The first generation hybrid developed using GM methodology for pollination control yields 20-30 per cent more than the leading non-GM varieties currently in the field without any additional inputs of water or fertiliser. Better hybrids will follow as has happened with other crops around the world. As the research on mustard has been funded entirely by the department of biotechnology and National Dairy Development Board (NDDB), hybrid seed should reach the farmers at a very reasonable price.
While the GEAC takes a decision, expect massive lies, gross misrepresentations, law suits, innuendoes and demagogy from GM technology bashers. Ms Shiva’s article is one such attempt.
Let me point out the fallacies and half-truths in her piece. Coconut, safflower and sesame in all probability had Indian origin, but groundnut is from South America, mustard is of Central Asian origin, rapeseed has never been grown in India except very recently. Soybean, contrary to Ms Shiva’s railing against it, is a good oil for health — in 2014, around 48 million tonnes of soy oil was consumed worldwide without any ill effects. Ms Shiva either does not know or is deliberately misinforming — the solvent used to extract soybean oil is “hexane” and not “benzene”.
India’s poor are mostly consuming palm oil and hydrogenated oils — both not very healthy. Ms Shiva is deliberately confusing a “GM-based pollination control mechanism” for producing hybrids with ill-conceived “Terminator technology”. If rapeseed hybrids are based on “Terminator technology” and there is a UN resolution against it, how come Canada, USA and Australia are using it so extensively? Use of a common gene does not transform a “pollination control technology” into a “Terminator technology”. Yes, GM mustard uses a gene conferring resistance to herbicide Glufosinate. It is also correct that all herbicides kill plants, especially weeds. But the truth ends there, the rest is mischief.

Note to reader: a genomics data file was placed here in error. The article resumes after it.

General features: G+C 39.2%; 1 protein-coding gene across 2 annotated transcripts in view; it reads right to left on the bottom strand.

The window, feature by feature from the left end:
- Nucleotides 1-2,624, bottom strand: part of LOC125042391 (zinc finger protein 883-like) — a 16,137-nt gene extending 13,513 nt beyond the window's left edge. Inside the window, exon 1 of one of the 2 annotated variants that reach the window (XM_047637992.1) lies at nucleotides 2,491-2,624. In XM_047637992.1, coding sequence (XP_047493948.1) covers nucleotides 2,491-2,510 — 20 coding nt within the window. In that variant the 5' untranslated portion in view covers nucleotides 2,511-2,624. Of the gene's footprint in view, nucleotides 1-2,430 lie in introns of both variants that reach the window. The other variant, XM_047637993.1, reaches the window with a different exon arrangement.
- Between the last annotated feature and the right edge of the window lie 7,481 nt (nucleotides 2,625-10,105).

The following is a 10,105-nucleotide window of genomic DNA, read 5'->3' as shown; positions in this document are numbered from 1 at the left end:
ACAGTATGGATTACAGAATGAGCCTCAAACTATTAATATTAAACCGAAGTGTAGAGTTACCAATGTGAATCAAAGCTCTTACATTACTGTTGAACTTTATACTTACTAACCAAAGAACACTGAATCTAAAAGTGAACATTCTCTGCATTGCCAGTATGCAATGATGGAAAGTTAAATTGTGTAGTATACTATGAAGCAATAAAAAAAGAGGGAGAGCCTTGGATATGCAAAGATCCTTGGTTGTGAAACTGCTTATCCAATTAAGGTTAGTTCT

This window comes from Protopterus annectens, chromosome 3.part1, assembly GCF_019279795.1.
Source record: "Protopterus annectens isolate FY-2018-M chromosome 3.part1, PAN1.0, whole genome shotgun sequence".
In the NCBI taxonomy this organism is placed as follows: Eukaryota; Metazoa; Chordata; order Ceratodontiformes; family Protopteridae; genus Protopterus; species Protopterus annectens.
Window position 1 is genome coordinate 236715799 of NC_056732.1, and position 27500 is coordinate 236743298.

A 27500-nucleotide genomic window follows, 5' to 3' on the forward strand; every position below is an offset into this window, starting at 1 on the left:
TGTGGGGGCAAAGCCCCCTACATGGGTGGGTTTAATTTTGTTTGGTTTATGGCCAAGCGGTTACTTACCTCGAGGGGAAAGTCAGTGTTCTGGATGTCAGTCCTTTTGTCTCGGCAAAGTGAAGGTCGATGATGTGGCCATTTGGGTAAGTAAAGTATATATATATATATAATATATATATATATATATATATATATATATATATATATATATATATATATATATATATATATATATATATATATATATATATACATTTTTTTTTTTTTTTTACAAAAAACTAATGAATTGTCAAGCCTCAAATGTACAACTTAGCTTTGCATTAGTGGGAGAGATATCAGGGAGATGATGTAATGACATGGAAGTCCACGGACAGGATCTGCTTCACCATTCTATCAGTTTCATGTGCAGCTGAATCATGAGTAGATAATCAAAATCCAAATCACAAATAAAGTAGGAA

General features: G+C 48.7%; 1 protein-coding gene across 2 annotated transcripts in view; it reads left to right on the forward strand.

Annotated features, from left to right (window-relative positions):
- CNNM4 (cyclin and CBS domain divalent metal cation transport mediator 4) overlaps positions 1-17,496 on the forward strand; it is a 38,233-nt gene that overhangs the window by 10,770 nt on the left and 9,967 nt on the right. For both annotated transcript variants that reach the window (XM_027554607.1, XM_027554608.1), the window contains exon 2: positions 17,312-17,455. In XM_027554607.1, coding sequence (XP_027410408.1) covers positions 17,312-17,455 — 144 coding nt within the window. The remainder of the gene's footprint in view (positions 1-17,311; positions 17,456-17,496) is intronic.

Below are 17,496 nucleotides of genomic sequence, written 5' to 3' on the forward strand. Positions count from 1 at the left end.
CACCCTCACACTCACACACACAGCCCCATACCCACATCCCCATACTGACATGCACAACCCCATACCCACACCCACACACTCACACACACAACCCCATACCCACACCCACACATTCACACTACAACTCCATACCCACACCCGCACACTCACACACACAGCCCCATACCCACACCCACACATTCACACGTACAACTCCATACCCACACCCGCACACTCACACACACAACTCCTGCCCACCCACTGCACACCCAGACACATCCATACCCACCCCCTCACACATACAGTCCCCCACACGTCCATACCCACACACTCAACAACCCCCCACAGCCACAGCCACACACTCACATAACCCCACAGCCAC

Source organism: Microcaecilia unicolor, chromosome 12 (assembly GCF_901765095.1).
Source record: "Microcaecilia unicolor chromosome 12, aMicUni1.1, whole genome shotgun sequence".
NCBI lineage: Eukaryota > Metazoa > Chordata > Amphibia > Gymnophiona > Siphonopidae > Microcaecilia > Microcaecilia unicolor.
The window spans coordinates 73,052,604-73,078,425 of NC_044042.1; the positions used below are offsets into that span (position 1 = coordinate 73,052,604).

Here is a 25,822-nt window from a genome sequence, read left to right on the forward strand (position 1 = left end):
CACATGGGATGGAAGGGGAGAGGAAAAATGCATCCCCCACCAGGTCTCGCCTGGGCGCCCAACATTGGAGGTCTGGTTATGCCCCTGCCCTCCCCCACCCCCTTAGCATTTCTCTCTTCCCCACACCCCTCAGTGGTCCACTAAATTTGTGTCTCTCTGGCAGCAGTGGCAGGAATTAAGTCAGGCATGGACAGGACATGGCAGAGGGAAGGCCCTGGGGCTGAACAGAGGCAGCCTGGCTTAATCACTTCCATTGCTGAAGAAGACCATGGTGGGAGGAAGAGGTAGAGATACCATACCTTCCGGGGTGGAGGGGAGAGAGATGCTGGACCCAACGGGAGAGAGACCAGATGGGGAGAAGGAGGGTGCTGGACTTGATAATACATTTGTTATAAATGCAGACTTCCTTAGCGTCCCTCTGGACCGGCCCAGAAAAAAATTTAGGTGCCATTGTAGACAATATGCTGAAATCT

Worldwide agriculture is supported by herbicides. Germany, a country at the forefront of enunciating and following green policies, used around 20,000 tonnes of herbicides on 16 million hectare of land in 2013, three times more than India used for 170 million hectares of land. Why not run a campaign in Germany to ban herbicides? Ms Shiva knows nobody will listen. Moreover, in GM technology-based mustard hybrids, Glufosinate will be used only for hybrid seed production and not in the farmers’ field as mustard has no serious weed issues. Plant breeding, conventional and GM, will be foundational in meeting the challenge of bringing about low-input, high-output agriculture in the 21st century. Use of GM technology in developing productive hybrids in mustard is a step in that direction.
(Top photo: Vandana Shiva finds GM mustard bitter. Bitter gourd hanging from a trellis at a vegetable garden of a member of the Kovai Farmers Producers Company. Photo by Vivian Fernandes on 2 July, 2015).
Click here for Vandana Shiva’s article
To see our earlier report on Pental’s GM mustard click here.